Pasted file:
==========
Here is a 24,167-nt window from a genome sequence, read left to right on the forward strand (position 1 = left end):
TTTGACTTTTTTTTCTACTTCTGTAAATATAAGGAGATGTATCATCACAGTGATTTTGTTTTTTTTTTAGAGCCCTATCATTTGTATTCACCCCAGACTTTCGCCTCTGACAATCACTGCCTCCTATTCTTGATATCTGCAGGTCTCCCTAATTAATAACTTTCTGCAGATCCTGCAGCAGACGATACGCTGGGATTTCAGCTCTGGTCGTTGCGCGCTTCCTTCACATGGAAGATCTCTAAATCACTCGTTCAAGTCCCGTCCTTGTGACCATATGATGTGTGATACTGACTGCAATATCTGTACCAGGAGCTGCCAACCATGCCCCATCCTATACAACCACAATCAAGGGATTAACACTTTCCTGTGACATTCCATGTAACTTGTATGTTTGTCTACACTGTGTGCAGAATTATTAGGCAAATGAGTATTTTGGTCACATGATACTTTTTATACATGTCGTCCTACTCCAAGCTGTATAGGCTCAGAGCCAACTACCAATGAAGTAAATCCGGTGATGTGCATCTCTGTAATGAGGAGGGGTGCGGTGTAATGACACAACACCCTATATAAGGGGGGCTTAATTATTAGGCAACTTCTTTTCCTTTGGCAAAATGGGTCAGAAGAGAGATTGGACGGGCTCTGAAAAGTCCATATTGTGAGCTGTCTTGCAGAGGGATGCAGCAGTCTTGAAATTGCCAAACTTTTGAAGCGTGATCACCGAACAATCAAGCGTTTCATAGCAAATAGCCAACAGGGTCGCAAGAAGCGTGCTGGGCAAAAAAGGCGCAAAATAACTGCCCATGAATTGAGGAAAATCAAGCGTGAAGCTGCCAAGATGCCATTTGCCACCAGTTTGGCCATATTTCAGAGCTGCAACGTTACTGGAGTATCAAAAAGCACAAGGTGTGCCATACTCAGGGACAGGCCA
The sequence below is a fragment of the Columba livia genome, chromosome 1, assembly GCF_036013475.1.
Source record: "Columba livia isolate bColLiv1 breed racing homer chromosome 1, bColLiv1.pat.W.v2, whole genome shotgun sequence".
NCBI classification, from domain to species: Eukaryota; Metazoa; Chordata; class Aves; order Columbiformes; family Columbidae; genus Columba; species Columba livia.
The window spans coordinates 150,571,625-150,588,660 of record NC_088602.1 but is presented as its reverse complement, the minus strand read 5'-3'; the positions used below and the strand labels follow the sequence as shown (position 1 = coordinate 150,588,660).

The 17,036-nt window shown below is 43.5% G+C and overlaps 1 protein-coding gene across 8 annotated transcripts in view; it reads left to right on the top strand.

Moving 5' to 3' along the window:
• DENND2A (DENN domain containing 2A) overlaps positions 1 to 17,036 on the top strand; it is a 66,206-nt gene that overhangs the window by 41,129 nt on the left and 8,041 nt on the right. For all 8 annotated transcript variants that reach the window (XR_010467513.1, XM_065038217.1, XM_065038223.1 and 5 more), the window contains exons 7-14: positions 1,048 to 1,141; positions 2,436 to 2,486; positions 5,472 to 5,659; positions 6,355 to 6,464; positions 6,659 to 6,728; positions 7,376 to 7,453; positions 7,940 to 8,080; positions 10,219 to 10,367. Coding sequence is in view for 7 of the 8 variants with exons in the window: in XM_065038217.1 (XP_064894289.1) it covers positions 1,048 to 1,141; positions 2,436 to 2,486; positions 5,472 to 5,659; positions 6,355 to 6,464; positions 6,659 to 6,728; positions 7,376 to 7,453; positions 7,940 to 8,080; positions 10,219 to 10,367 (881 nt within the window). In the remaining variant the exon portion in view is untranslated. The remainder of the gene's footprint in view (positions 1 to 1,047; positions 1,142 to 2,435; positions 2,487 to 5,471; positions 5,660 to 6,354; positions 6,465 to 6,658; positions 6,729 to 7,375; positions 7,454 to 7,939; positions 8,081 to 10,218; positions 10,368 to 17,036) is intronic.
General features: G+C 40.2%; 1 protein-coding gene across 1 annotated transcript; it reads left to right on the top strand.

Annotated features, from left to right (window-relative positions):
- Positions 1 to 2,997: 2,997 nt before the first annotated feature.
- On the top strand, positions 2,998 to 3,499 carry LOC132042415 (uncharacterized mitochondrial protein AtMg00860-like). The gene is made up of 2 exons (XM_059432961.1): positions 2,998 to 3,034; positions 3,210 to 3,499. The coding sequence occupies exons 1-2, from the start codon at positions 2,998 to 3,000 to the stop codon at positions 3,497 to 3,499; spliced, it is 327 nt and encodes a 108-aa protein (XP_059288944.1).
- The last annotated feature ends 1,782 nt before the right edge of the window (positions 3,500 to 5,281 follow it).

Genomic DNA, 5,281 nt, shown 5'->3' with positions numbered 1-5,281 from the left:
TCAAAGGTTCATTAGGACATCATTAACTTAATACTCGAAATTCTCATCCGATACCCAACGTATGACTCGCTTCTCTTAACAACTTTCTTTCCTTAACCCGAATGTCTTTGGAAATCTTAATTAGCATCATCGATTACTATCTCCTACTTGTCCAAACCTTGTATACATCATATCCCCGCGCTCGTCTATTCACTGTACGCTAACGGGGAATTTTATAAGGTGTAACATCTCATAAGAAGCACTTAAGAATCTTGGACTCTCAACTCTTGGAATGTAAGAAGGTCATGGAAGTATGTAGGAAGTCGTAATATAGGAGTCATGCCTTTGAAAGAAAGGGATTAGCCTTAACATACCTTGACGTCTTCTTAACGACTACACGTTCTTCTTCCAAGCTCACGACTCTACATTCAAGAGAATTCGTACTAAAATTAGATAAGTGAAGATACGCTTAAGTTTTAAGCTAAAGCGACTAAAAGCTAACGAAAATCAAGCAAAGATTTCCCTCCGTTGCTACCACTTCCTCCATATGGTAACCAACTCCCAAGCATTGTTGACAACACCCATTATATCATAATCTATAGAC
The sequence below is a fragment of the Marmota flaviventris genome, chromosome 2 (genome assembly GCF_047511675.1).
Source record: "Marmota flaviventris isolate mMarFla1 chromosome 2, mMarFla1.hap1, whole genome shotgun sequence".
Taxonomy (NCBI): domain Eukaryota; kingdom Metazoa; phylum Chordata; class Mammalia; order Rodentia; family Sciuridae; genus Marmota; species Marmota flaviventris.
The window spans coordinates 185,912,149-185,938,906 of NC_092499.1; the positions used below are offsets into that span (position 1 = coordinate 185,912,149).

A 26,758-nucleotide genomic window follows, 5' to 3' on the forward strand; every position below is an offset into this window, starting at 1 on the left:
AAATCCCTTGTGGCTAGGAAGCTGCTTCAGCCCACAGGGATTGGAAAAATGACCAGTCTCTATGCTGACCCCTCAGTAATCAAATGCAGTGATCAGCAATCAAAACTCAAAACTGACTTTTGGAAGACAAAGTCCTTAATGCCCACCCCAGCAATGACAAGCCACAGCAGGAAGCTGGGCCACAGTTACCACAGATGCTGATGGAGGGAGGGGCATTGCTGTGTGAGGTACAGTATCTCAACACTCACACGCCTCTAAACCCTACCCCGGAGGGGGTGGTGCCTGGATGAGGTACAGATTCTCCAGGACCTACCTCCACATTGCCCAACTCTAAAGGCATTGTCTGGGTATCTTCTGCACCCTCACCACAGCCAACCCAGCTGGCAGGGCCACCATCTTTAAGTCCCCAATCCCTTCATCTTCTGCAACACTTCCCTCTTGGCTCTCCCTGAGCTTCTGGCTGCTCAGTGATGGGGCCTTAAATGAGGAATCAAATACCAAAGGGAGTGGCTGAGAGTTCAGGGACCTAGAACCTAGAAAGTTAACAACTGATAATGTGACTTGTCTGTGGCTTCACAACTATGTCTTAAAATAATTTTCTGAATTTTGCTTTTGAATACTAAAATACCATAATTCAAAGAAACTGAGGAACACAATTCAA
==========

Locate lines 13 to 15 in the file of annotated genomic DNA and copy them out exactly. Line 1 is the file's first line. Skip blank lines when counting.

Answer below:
- On the top strand, positions 2,998 to 3,499 carry LOC132042415 (uncharacterized mitochondrial protein AtMg00860-like). The gene is made up of 2 exons (XM_059432961.1): positions 2,998 to 3,034; positions 3,210 to 3,499. The coding sequence occupies exons 1-2, from the start codon at positions 2,998 to 3,000 to the stop codon at positions 3,497 to 3,499; spliced, it is 327 nt and encodes a 108-aa protein (XP_059288944.1).
- The last annotated feature ends 1,782 nt before the right edge of the window (positions 3,500 to 5,281 follow it).

Genomic DNA, 5,281 nt, shown 5'->3' with positions numbered 1-5,281 from the left: